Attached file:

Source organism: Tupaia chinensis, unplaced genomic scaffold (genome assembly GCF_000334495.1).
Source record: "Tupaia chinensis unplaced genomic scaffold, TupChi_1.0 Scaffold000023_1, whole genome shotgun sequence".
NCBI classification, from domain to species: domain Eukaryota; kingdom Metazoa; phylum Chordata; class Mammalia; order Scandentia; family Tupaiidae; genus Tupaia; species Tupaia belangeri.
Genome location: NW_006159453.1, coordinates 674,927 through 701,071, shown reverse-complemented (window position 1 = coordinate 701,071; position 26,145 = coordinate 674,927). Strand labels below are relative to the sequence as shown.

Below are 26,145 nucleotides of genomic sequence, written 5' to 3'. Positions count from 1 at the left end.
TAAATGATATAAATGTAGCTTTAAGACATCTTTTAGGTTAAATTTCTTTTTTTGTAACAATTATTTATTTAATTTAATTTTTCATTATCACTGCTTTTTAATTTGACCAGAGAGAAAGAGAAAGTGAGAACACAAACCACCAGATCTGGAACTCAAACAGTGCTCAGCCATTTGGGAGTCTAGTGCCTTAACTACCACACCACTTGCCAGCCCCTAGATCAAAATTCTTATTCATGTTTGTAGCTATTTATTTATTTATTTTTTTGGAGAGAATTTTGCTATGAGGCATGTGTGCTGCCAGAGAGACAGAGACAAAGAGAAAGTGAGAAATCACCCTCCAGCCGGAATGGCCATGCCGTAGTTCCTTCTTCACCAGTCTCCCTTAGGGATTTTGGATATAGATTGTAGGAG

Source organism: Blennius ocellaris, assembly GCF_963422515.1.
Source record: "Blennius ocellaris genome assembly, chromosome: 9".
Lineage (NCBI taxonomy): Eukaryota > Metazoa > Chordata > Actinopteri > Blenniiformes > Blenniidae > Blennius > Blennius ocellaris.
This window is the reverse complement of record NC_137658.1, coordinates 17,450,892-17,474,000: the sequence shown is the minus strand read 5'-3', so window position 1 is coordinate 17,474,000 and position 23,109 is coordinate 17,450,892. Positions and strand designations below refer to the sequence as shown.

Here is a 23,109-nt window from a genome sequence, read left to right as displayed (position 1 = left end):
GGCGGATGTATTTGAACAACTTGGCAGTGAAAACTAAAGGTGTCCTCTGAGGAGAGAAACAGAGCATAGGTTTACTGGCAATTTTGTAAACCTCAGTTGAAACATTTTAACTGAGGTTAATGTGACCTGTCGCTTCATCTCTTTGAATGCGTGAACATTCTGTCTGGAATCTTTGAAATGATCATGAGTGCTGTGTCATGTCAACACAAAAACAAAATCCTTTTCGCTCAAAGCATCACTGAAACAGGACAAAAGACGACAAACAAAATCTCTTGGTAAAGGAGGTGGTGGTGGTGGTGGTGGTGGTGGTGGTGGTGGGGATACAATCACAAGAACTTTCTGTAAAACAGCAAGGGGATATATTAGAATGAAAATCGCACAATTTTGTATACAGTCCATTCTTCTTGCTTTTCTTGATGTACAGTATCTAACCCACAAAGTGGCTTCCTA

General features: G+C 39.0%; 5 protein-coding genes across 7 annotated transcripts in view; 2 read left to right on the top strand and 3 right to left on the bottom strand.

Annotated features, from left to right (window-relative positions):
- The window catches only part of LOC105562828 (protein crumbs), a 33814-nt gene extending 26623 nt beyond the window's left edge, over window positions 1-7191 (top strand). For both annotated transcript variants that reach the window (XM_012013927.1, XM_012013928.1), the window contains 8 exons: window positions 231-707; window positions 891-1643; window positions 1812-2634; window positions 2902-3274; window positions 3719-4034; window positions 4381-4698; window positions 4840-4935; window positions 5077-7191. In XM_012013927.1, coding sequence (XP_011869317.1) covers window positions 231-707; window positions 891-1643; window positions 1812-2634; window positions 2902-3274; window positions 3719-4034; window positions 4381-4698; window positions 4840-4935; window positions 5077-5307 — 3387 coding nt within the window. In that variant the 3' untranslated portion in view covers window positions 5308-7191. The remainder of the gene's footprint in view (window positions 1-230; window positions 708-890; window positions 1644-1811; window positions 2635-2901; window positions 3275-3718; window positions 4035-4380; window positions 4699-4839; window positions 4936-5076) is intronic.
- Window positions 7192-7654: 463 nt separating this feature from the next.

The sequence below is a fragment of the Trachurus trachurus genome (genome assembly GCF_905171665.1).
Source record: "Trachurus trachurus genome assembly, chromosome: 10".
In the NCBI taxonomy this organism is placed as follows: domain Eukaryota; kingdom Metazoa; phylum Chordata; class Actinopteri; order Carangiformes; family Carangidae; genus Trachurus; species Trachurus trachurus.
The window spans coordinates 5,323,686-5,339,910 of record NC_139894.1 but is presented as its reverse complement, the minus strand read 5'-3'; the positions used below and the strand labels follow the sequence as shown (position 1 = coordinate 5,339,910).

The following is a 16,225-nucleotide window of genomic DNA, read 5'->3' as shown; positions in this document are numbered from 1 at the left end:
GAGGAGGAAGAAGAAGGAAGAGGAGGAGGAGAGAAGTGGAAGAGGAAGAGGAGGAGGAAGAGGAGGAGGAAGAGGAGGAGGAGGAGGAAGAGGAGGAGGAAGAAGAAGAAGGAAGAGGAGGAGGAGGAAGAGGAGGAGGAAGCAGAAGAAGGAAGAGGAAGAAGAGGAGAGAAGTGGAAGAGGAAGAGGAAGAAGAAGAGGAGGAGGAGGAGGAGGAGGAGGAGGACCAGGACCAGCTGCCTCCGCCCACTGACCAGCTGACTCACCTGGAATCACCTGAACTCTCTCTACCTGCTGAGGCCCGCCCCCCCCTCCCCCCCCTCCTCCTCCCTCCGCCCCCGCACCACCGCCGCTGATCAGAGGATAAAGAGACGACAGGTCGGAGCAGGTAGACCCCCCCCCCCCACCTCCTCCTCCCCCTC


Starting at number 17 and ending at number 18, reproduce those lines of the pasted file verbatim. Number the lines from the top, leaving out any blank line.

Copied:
The sequence below is a fragment of the Trachurus trachurus genome (genome assembly GCF_905171665.1).
Source record: "Trachurus trachurus genome assembly, chromosome: 10".